Mother Gooseland

In the wake of the post-World War II baby boom, kiddie parks were springing up across the country in the 1950s. In 1956, Lagoon introduced an area of the park just for kids called Mother Gooseland. This was the first time Lagoon had such a large variety of attractions available for younger riders.

1924 illustration of Lagoon’s playground.

Before that time, Lagoon offered a free playground complete with swings, teeter-totters, slides and even a small wading pool. I have yet to discover how long this playground existed or where in the park it was located. Eventually small rides were set up near the Carousel such as the Baby Boats and Kiddie Planes.

Mother Gooseland was built at a cost of $150,000 in an area between the Midway and the Swimming Pool and consisted of some previously existing rides, several new rides and themed attractions resembling familiar nursery rhymes. The Mother Goose displays were accompanied by a small sign with the first line of the nursery rhyme it was based on.

Practically everything was especially created for children from the rides to the food. An article in the trade publication, The Billboard, related how manager Robert Freed found a way to cater to smaller patrons in Mother Gooseland.

“…when it was decided to build the children’s section of the park for this season, he began looking around for appropriate sized refreshments for toddlers. He had noted that often parents had to split portions with the youngsters or give them ‘man-sized’ amounts that over-filled the kiddies.

His search was rewarded.

Drinks…were a simple problem. Bob purchases six-ounce cups and fills them from regular bulk dispensers. Price: 6 cents.

The No. 40-size cone, with a small dipper, provides midget-sized ice cream cones that allows each toddler to have his own, but not too much. Price: 6 cents.

The hot dogs were the main problem. He talked to his regular meat distributor and found that they could – for large enough orders – adjust the hot-dog-making machine to turn out dogs about the size of sausages. They come about 14 ‘dogs’ to the pound.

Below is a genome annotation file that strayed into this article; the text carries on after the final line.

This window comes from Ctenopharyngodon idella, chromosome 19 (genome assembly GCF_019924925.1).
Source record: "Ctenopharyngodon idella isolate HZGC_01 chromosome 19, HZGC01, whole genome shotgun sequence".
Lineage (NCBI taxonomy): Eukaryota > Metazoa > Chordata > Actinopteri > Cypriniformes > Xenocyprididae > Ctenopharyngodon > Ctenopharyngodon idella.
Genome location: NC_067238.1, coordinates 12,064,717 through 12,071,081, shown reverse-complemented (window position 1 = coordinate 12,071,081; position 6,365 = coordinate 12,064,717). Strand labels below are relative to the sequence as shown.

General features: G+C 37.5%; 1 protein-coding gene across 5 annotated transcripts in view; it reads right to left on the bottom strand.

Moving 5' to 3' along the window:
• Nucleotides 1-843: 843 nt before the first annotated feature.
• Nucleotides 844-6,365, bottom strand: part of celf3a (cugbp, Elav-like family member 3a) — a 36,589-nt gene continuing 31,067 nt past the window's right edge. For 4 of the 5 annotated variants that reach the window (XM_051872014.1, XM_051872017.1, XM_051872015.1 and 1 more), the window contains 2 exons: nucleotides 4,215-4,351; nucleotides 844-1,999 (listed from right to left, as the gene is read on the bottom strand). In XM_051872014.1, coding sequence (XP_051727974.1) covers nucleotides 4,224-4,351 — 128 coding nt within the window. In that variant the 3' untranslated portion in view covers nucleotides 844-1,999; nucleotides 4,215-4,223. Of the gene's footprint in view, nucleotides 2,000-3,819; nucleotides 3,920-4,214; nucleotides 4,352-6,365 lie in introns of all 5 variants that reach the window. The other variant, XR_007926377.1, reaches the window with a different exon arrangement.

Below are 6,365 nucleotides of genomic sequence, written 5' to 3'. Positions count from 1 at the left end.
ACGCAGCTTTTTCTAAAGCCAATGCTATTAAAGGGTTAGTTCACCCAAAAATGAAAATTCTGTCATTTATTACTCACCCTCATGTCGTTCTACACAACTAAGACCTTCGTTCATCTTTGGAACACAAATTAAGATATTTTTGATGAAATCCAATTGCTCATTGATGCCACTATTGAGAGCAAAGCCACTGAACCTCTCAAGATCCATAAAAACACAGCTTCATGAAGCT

Only one problem remained. Small dog on large bun was no solution, so Bob contacted the baker that sells him regular size buns. The baker said he could provide special buns to fit the dogs, and Bob was in business.

Hot dogs sell in Mother Gooseland for 14 cents, allowing a youngster to have a dog and a drink, or a dog and cone for a total of 20 cents.

Bob said, ‘Percentage-wise, we are as well off as on the big stuff after figuring our costs. The kids are happy, the parents are even happier.’ “

Peter's Pumpkin Shell
Peter’s Pumpkin Shell as featured on a 1950s postcard.

Creative Playthings, a toy company which had entered into the playground industry not long before, was reportedly involved in the layout of Mother Gooseland. Messmore & Damon, a company specializing in stage and film props, store displays and dark ride features, was also in the business of making “kiddieland figures”. They provided many of the original props found in Lagoon’s dark rides. I haven’t found any definite proof yet, but it’s possible they built elements used in Mother Gooseland such as Peter’s Pumpkin Shell, the Old Woman’s Shoe or Humpty Dumpty’s Wall.



Located near the Carousel, this was a small, simple ride with cars sitting on a spinning wheel. This was much like the European Carousel that was later added to Mother Gooseland in the ’60s.

Baby Boats in 1978. Photo: Nile Miskin


The Allan Herschell P.T. Boats were in the park at least as far back as the late ’40s or early ’50s and have since been renamed Baby Boats.


A classic Eyerly Aircraft ride still operating today, north of Jumping Dragon.


This classic ride was built in 1893 and installed at Lagoon in 1906.


Kids would sit on the flat cars and pedal them by hand to move along one of two side-by-side tracks.